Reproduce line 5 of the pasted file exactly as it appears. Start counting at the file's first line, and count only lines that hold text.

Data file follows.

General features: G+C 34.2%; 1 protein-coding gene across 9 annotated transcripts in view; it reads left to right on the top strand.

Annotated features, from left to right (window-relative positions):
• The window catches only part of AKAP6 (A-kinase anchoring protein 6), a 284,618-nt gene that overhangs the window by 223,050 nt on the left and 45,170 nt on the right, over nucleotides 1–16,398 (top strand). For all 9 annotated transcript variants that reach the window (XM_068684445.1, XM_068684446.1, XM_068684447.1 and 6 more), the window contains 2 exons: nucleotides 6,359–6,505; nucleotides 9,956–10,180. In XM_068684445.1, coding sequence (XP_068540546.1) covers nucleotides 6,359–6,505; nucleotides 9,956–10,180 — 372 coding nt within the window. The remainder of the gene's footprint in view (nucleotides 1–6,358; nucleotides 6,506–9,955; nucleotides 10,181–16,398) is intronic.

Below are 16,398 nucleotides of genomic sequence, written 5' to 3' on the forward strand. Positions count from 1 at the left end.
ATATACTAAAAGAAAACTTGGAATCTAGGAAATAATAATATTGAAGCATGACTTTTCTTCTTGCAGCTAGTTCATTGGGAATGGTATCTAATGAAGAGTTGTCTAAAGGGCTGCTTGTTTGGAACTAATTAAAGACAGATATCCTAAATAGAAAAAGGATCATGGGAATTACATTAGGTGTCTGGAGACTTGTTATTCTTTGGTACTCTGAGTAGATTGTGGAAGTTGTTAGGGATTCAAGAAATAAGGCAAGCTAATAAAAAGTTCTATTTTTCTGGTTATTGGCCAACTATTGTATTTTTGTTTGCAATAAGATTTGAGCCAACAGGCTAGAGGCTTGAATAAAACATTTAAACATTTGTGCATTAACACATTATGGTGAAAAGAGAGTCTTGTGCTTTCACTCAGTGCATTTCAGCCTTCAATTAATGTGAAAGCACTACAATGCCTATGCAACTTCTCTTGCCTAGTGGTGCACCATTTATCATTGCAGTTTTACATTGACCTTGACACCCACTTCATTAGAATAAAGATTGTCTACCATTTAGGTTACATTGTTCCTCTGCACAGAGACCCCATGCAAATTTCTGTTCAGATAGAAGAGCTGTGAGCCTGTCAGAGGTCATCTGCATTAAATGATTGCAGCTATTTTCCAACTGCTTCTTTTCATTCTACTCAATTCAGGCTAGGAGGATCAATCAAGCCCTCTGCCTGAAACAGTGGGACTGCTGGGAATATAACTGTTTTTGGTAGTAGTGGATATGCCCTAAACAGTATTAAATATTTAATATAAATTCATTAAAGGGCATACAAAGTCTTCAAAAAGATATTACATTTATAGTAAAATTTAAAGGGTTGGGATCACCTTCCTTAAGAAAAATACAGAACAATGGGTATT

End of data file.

ATATACTAAAAGAAAACTTGGAATCTAGGAAATAATAATATTGAAGCATGACTTTTCTTCTTGCAGCTAGTTCATTGGGAATGGTATCTAATGAAGAGTTGTCTAAAGGGCTGCTTGTTTGGAACTAATTAAAGACAGATATCCTAAATAGAAAAAGGATCATGGGAATTACATTAGGTGTCTGGAGACTTGTTATTCTTTGGTACTCTGAGTAGATTGTGGAAGTTGTTAGGGATTCAAGAAATAAGGCAAGCTAATAAAAAGTTCTATTTTTCTGGTTATTGGCCAACTATTGTATTTTTGTTTGCAATAAGATTTGAGCCAACAGGCTAGAGGCTTGAATAAAACATTTAAACATTTGTGCATTAACACATTATGGTGAAAAGAGAGTCTTGTGCTTTCACTCAGTGCATTTCAGCCTTCAATTAATGTGAAAGCACTACAATGCCTATGCAACTTCTCTTGCCTAGTGGTGCACCATTTATCATTGCAGTTTTACATTGACCTTGACACCCACTTCATTAGAATAAAGATTGTCTACCATTTAGGTTACATTGTTCCTCTGCACAGAGACCCCATGCAAATTTCTGTTCAGATAGAAGAGCTGTGAGCCTGTCAGAGGTCATCTGCATTAAATGATTGCAGCTATTTTCCAACTGCTTCTTTTCATTCTACTCAATTCAGGCTAGGAGGATCAATCAAGCCCTCTGCCTGAAACAGTGGGACTGCTGGGAATATAACTGTTTTTGGTAGTAGTGGATATGCCCTAAACAGTATTAAATATTTAATATAAATTCATTAAAGGGCATACAAAGTCTTCAAAAAGATATTACATTTATAGTAAAATTTAAAGGGTTGGGATCACCTTCCTTAAGAAAAATACAGAACAATGGGTATT